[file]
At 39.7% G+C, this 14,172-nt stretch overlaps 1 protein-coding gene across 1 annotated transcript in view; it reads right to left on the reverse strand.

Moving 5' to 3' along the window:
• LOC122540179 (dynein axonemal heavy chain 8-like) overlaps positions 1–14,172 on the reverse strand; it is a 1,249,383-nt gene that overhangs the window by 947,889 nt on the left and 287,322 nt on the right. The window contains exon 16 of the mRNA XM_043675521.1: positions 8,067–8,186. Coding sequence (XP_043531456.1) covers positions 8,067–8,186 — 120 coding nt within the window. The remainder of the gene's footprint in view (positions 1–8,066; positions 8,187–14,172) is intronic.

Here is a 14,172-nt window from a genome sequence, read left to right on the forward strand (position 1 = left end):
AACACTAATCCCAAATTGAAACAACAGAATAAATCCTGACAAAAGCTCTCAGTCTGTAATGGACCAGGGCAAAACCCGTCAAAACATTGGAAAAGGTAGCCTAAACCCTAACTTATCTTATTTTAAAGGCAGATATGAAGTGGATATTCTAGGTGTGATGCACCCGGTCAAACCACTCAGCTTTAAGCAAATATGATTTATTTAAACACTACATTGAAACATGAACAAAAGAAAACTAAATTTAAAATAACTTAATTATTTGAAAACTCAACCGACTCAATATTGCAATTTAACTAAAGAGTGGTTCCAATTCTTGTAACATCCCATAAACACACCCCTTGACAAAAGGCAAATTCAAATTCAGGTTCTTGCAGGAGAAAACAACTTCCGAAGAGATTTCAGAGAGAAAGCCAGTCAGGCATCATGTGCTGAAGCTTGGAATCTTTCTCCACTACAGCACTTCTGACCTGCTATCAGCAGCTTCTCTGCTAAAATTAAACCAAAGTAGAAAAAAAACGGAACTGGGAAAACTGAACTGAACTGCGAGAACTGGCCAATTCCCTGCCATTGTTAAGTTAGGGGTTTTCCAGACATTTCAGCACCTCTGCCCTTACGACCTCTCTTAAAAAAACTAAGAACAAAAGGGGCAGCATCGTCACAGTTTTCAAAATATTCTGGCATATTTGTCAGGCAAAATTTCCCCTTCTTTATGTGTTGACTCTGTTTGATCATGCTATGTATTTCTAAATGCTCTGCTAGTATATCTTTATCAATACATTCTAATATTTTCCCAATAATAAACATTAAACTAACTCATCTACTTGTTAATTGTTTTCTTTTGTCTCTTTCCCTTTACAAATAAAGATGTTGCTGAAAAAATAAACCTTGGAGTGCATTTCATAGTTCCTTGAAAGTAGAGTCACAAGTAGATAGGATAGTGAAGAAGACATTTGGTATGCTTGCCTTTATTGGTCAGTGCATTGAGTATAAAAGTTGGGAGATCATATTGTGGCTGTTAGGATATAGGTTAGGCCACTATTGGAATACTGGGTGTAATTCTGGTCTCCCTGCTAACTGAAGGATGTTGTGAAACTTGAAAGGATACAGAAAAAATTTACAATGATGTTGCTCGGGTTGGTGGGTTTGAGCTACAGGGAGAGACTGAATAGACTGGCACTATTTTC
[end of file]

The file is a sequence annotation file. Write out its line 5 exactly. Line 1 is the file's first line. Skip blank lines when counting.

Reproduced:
AACACTAATCCCAAATTGAAACAACAGAATAAATCCTGACAAAAGCTCTCAGTCTGTAATGGACCAGGGCAAAACCCGTCAAAACATTGGAAAAGGTAGCCTAAACCCTAACTTATCTTATTTTAAAGGCAGATATGAAGTGGATATTCTAGGTGTGATGCACCCGGTCAAACCACTCAGCTTTAAGCAAATATGATTTATTTAAACACTACATTGAAACATGAACAAAAGAAAACTAAATTTAAAATAACTTAATTATTTGAAAACTCAACCGACTCAATATTGCAATTTAACTAAAGAGTGGTTCCAATTCTTGTAACATCCCATAAACACACCCCTTGACAAAAGGCAAATTCAAATTCAGGTTCTTGCAGGAGAAAACAACTTCCGAAGAGATTTCAGAGAGAAAGCCAGTCAGGCATCATGTGCTGAAGCTTGGAATCTTTCTCCACTACAGCACTTCTGACCTGCTATCAGCAGCTTCTCTGCTAAAATTAAACCAAAGTAGAAAAAAAACGGAACTGGGAAAACTGAACTGAACTGCGAGAACTGGCCAATTCCCTGCCATTGTTAAGTTAGGGGTTTTCCAGACATTTCAGCACCTCTGCCCTTACGACCTCTCTTAAAAAAACTAAGAACAAAAGGGGCAGCATCGTCACAGTTTTCAAAATATTCTGGCATATTTGTCAGGCAAAATTTCCCCTTCTTTATGTGTTGACTCTGTTTGATCATGCTATGTATTTCTAAATGCTCTGCTAGTATATCTTTATCAATACATTCTAATATTTTCCCAATAATAAACATTAAACTAACTCATCTACTTGTTAATTGTTTTCTTTTGTCTCTTTCCCTTTACAAATAAAGATGTTGCTGAAAAAATAAACCTTGGAGTGCATTTCATAGTTCCTTGAAAGTAGAGTCACAAGTAGATAGGATAGTGAAGAAGACATTTGGTATGCTTGCCTTTATTGGTCAGTGCATTGAGTATAAAAGTTGGGAGATCATATTGTGGCTGTTAGGATATAGGTTAGGCCACTATTGGAATACTGGGTGTAATTCTGGTCTCCCTGCTAACTGAAGGATGTTGTGAAACTTGAAAGGATACAGAAAAAATTTACAATGATGTTGCTCGGGTTGGTGGGTTTGAGCTACAGGGAGAGACTGAATAGACTGGCACTATTTTC